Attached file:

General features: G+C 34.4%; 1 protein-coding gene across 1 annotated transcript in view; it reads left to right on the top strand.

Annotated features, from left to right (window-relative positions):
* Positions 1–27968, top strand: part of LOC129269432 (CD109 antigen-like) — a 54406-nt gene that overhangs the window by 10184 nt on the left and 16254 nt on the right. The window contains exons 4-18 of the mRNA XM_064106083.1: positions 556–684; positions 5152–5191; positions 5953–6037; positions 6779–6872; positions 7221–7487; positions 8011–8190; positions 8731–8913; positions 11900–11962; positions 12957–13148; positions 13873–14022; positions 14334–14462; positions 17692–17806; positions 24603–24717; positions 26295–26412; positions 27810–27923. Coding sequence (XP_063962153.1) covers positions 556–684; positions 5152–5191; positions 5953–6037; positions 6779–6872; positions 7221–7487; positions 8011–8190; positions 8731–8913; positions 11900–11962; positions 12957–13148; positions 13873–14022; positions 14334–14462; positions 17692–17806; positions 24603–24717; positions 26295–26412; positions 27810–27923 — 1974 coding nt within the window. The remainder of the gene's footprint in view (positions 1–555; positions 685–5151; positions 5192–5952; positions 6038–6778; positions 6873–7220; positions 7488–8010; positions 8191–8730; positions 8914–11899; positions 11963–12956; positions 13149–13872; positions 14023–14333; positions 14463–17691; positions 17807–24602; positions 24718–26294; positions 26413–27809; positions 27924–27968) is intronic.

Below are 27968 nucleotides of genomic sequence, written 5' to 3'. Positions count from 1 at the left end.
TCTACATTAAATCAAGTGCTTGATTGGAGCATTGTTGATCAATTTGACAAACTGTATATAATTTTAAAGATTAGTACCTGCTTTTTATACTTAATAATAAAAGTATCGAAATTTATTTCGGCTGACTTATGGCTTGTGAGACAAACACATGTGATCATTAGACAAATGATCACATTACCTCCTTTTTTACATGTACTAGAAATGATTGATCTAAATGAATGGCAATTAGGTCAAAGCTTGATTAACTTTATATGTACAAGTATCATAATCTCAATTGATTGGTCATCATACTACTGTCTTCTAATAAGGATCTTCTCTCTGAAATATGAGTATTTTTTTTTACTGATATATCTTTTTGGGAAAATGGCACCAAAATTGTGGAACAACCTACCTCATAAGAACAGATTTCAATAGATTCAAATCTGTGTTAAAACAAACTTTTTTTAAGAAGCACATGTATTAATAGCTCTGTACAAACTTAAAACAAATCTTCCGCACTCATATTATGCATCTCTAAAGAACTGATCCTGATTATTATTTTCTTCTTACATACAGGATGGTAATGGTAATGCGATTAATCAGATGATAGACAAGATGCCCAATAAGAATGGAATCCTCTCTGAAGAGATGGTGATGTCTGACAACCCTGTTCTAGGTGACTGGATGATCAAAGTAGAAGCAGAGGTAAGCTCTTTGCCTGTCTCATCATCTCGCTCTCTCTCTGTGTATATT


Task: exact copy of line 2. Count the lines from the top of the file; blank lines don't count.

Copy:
Annotated features, from left to right (window-relative positions):